How Tax Code Changes for 2019 Impacting Real Estate Investors?

As the saying goes, death and taxes are the only two certain things in life. For real estate investors and owners, taxes are an unavoidable part of life. Not only that, but so are new tax code changes.

The Tax Cuts and Jobs Act

A commercial real estate investment broker is expected to stay on top of tax code changes for 2019 to best advise their clients. However, if you own a Houston commercial real estate investment, you should also stay current on tax laws and code changes. Not being aware of tax code changes could hurt you in the long run.

TCJA’s Impact on Commercial Real Estate

Following the federal tax cuts and reforms of late 2017 (The Tax Cuts and Jobs Act or TCJA), a few things changed for commercial real estate. Most of the law’s provisions went into effect January 1, 2018. Below a few of the Act’s tax code changes 2018 that directly impact commercial real investors and property owners.


The TCJA repeals the corporate AMT (alternative minimum tax).

Business Interest Expense Limitation

The TCJA allows disallowed business interest to be carried forward indefinitely. Business interest — “any interest paid or accrued on indebtedness “properly allocable to a trade or business” but does not include “investment interest” (as defined in Code Section 163(d)).”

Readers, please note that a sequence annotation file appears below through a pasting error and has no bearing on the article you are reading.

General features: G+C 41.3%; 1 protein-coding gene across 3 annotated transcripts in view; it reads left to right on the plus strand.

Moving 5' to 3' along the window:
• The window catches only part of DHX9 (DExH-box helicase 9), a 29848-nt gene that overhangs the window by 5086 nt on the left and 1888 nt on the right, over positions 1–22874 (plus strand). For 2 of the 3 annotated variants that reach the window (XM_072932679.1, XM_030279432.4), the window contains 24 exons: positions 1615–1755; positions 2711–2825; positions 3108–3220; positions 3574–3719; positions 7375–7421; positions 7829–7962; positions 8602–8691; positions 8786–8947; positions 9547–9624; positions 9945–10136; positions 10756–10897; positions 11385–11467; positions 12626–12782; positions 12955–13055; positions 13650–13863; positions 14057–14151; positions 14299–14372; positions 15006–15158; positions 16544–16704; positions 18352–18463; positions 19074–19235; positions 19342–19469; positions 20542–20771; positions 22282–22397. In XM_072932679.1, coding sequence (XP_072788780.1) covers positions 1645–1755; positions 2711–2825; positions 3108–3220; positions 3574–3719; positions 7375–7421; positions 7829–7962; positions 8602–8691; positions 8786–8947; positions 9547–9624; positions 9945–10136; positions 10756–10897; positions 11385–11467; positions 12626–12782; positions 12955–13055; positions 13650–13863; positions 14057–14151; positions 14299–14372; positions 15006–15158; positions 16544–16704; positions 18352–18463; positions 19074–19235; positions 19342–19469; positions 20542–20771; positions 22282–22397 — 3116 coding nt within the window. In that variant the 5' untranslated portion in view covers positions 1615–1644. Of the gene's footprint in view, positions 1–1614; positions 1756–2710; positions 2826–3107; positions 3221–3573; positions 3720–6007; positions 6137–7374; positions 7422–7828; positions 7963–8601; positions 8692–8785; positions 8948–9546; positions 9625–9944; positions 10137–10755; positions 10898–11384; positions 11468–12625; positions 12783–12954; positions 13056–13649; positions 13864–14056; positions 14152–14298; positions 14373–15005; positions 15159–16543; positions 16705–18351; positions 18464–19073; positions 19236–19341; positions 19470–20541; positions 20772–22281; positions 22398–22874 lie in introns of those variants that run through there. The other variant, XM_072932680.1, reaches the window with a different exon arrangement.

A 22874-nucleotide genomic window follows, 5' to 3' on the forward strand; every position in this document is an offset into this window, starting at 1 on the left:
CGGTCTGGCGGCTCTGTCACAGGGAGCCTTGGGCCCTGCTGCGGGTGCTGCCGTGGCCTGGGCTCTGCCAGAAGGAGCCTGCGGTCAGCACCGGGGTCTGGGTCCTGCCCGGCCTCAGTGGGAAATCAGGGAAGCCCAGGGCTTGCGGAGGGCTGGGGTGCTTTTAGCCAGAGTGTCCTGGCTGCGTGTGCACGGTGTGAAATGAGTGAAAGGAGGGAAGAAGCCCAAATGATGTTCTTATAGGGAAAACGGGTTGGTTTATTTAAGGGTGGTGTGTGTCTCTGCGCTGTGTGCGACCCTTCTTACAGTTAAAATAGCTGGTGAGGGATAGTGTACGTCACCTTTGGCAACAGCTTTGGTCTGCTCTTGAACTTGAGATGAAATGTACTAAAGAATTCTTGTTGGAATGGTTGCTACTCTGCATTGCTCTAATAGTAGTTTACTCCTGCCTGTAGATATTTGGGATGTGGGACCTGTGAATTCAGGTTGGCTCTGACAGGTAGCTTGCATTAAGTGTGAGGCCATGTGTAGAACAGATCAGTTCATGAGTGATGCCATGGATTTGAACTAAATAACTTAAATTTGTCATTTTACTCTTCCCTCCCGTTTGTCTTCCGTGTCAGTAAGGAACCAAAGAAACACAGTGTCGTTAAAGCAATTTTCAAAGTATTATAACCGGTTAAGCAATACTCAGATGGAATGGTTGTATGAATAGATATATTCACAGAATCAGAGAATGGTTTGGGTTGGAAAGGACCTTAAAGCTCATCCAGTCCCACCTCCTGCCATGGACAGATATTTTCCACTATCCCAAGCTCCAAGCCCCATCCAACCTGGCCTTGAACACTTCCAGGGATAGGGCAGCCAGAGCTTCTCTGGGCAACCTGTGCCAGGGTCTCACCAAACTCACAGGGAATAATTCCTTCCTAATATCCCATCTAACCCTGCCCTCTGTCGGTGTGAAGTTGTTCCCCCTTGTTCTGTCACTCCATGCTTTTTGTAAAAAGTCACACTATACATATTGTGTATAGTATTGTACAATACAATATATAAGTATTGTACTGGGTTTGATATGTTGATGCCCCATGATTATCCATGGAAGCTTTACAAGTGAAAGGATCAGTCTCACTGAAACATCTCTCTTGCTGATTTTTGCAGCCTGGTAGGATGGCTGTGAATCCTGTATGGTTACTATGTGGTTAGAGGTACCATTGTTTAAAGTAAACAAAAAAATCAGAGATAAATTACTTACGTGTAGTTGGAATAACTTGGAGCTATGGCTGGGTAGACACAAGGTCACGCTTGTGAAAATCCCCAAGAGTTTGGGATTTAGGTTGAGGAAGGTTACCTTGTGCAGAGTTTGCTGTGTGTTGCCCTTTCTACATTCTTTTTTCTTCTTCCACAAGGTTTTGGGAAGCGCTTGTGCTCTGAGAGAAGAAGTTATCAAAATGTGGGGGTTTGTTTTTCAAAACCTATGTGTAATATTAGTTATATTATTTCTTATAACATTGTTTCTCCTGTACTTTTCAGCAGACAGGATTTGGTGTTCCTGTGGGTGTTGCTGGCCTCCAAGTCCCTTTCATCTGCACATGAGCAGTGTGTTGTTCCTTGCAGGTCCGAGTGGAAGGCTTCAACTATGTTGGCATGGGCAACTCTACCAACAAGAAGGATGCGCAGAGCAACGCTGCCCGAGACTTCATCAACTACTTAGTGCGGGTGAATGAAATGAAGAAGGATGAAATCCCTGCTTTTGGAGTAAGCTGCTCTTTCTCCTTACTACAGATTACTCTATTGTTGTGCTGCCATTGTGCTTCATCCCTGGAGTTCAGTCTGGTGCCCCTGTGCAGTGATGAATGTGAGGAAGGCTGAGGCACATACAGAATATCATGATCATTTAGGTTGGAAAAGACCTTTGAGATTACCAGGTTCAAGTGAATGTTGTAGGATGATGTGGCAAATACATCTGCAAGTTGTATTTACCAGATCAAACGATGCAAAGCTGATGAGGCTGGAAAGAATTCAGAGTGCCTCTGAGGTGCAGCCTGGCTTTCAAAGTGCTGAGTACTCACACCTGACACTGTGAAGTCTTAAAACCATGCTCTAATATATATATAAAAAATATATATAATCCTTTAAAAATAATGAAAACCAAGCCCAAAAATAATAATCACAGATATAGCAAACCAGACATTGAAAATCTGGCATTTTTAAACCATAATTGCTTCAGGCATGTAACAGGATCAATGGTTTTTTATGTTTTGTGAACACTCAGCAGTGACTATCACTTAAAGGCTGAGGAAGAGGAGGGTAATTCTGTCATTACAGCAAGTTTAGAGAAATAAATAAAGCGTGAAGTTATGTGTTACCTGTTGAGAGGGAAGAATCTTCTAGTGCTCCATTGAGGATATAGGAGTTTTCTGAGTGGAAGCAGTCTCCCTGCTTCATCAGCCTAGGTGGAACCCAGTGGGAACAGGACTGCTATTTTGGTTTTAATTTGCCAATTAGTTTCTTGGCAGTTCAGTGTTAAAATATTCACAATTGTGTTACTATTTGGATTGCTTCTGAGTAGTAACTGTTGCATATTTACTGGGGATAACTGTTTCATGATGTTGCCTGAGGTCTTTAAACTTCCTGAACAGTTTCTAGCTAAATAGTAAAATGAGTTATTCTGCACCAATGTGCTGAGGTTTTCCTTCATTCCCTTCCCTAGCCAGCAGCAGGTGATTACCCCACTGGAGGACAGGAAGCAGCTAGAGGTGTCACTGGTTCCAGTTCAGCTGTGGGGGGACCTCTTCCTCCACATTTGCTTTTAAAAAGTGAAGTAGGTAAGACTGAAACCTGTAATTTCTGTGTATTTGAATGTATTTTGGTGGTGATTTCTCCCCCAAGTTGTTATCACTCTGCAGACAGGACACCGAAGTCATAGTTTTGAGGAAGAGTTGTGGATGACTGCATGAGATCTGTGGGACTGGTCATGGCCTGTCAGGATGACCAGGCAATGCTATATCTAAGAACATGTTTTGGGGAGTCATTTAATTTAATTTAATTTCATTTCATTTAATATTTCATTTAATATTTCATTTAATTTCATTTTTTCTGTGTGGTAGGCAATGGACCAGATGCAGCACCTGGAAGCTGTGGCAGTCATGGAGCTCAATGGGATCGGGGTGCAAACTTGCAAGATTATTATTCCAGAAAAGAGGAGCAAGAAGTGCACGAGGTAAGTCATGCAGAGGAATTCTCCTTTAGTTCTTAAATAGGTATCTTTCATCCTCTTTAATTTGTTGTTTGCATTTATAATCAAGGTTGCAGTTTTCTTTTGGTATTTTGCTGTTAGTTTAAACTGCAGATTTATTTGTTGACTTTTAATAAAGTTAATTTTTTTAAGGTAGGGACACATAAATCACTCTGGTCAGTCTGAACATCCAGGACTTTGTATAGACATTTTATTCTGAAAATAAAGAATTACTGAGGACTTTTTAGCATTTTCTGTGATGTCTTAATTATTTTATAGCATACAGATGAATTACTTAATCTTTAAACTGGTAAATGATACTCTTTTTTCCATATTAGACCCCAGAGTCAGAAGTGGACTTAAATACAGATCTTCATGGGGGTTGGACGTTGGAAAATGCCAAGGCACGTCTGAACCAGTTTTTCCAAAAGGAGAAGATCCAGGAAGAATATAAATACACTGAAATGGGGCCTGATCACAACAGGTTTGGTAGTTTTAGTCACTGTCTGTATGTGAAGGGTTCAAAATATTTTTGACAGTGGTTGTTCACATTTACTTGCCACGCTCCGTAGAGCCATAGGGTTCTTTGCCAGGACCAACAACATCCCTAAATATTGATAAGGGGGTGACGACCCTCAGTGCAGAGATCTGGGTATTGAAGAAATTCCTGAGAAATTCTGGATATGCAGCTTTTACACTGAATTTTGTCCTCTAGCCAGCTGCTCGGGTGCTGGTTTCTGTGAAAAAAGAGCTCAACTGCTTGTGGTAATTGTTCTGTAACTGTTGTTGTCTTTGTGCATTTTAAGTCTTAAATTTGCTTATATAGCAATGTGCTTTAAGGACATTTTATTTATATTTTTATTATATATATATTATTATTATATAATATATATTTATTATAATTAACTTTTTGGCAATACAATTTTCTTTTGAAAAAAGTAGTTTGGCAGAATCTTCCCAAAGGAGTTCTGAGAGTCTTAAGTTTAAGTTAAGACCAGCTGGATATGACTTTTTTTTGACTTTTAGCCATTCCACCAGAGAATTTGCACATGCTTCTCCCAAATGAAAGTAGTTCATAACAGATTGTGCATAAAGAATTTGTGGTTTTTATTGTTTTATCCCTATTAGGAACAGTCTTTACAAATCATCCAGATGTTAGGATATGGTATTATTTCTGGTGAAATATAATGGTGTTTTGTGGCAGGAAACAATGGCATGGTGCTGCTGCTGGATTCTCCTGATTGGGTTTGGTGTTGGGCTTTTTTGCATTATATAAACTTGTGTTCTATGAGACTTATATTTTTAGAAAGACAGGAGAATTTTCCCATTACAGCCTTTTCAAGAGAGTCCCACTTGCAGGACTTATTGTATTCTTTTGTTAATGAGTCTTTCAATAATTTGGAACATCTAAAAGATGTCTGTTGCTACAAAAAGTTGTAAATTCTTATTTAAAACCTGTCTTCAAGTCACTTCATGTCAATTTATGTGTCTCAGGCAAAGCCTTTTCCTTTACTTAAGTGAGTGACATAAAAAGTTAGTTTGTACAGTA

Carried Interest

Investors must now hold assets for three years instead of one year to qualify for lower capital gains tax rate on carried interest.

Depreciation/ MACRS (The Modified Accelerated Cost Recovery System)

The current depreciation rules for real estate remain in place. At the same time, the new tax code sets longer depreciation schedules:

  • 40 years for nonresidential property
  • 30 years for residential rental property
  • 20 years for qualified interior improvements.  

Consequently, these longer schedules could potentially have a negative impact on ROI.

Lower Corporate Tax Rate

Although this change won’t impact most investors, lowered to a flat 21%, large corporate real estate companies (such as REITs) will benefit from lower taxes.


A Real Estate Investment Trust is “a company that owns, operates or finances income-producing real estate.” In order to qualify as a REIT, a company needs to meet certain guidelines. Generally, REITs often trade on major exchanges. In addition, they offer investors with a cash stake in real estate. The new tax laws are favorable towards REITs. Lower corporate taxes are one major benefit for these corporate taxpayers. Not only that, but in some cases, REITs also benefit from the pass-through deduction.

Opportunity Zones

Investors now have new tax incentives for investing in qualified Opportunity Zones. Intended to encourage investment in targeted low-income, economically distressed communities, this provision allows temporary deferral of capital gains income. View our special section on Opportunity Zones for Commercial Real Estate Investors in Texas.

Stay Up-to-date On Tax Code Changes

As a commercial real estate investor, it is important to stay up-to-date on new tax code changes. After all, no one wants to be penalized because of ignorance. Not only that, but no one wants to miss out on tax benefits either.

Further Reading

Proskauer — The Effects of the Tax Cuts and Jobs Act on Real Estate

CohnReznick — A Review of the Tax Cuts and Jobs Act — Commercial Real Estate

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